Category Archives: Transport

A Lucky Escape

When I first heard the details of the plane crash at Heathrow yesterday, my first thought was quite what a lucky escape everybody had. The flight was coming in from the east, so would have done the traditional run over central and west London known to so many people – indeed news reports last night were showing this YouTube video of the same approach, on the same kind of plane, to the same runway – which does go to show you quite how populated the areas under the approach actually are. The pilot yesterday managed to get the plane across the perimeter road, and although he hit the ground before the runway, it was within the airfield.

However, the big question now is what went wrong. Reports are saying that the pilot had told an airport worker that all the electronics had failed, and he had lost all power. That would have left the pilot with nothing but the emergency manual backup to the fully fly-by-wire systems to bring the plane in.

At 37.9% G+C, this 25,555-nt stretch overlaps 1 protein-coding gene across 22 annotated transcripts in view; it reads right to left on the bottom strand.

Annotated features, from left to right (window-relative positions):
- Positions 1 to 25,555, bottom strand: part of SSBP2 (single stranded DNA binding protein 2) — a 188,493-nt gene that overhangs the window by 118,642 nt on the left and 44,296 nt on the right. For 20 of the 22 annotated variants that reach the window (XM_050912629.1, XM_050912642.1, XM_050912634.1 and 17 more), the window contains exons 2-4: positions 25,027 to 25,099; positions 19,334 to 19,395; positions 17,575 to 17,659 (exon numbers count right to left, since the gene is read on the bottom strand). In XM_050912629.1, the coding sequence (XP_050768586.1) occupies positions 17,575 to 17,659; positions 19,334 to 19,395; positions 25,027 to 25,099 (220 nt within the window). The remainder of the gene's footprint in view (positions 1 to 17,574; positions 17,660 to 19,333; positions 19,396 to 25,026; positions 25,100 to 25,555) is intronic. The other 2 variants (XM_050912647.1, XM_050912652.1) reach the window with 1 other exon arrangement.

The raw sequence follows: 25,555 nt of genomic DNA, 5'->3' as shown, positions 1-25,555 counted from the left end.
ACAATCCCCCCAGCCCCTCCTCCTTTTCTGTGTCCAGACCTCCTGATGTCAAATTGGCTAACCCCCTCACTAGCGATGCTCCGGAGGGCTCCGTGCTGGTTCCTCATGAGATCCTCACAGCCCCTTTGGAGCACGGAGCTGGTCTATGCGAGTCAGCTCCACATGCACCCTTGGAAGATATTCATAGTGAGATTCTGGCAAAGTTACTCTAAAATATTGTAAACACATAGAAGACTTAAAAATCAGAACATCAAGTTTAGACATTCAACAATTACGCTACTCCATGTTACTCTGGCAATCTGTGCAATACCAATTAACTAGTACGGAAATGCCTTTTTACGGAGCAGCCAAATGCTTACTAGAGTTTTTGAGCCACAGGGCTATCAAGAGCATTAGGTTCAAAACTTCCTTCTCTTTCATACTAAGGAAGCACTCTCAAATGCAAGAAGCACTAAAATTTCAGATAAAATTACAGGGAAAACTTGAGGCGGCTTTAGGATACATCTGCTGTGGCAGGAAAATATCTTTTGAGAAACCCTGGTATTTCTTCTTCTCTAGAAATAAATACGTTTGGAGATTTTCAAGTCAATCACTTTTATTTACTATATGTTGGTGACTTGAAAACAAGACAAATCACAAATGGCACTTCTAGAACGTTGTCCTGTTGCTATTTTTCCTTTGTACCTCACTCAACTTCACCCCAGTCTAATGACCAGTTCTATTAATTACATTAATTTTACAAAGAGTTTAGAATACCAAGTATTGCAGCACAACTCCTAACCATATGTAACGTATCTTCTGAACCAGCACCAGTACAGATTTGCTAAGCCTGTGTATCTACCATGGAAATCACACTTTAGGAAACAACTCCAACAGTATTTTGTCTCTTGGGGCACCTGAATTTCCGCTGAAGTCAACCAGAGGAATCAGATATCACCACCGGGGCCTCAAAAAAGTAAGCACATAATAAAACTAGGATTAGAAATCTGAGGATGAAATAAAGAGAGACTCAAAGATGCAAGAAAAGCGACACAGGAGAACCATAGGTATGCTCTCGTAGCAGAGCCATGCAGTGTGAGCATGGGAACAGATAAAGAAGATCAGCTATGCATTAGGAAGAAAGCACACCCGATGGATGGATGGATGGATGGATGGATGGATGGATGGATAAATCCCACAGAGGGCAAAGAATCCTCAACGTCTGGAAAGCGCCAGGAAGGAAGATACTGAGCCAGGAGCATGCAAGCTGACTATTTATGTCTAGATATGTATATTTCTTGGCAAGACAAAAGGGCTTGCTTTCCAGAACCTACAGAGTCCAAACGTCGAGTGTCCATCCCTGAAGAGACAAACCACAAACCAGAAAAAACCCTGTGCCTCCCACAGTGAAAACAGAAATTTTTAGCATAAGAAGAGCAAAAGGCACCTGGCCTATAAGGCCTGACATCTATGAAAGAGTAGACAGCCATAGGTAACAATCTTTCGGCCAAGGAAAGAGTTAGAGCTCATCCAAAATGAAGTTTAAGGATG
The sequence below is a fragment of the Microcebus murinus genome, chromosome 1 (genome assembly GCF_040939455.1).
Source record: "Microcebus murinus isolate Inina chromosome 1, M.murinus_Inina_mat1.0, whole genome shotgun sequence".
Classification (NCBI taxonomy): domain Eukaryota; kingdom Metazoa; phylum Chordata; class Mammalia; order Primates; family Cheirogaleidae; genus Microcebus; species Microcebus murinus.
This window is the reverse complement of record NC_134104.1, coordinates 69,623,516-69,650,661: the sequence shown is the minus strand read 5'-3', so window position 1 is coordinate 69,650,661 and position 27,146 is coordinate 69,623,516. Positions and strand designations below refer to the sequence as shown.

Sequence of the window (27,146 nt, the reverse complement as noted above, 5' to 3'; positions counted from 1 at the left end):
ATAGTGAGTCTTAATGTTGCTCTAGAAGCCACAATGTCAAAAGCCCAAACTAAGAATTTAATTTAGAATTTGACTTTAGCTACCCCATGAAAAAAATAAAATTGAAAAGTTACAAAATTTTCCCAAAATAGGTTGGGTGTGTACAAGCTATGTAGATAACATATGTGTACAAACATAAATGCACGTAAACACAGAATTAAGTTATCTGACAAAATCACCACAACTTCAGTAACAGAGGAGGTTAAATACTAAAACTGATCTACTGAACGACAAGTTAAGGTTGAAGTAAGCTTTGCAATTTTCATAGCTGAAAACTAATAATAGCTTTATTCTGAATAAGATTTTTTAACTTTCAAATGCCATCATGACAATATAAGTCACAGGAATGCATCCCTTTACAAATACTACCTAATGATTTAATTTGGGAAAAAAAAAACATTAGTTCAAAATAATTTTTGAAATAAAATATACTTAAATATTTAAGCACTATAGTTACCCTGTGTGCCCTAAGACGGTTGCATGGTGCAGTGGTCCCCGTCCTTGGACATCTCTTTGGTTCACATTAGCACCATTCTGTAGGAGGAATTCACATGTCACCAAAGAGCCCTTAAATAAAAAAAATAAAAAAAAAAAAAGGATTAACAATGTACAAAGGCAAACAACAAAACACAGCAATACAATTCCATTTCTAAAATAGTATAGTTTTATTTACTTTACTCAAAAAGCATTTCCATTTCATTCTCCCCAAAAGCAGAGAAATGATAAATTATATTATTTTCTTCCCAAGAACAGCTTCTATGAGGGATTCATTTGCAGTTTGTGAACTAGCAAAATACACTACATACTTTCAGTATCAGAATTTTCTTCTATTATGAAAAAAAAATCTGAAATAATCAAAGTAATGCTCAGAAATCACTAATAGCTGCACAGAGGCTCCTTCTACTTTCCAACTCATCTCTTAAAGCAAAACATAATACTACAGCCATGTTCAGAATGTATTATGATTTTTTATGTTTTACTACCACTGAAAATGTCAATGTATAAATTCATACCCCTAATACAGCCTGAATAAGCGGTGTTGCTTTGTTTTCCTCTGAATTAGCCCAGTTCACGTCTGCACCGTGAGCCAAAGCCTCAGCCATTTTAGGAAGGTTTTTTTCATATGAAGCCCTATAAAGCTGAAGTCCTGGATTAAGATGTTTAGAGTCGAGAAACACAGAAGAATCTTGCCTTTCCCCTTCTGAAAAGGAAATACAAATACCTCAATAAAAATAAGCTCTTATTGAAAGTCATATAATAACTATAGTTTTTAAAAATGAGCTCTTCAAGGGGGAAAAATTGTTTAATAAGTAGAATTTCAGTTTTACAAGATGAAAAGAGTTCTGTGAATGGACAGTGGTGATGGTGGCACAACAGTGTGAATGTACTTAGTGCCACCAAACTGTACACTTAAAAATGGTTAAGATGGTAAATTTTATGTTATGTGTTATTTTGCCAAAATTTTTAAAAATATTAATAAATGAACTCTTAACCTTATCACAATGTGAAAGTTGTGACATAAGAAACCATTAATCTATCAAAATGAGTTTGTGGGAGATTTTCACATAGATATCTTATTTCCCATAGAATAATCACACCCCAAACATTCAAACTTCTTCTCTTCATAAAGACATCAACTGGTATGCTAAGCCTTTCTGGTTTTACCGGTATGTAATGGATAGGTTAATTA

It also reminded me of comments that I heard from someone who worked for British Airways on aircraft maintenance for many years, finishing his career working on the 777 fleet, bemoaning the differences with the modern planes. On the older planes the mechanics that keep the whole thing going are fairly straightforward – there is a mechanical link between the pilots controls and the fundamental components that keep the plane in the air. With modern planes such as the 777, the links are electronic – essentially the pilot controls a computer which then controls the fundamental components, and the computer is essentially a black box. Fixing a fault involves removing one black box and putting in another – as he said, you can’t visually check the fundamentals, and you are essentially trusting in the skill of the electronics specialists that what is inside the black box does what it says.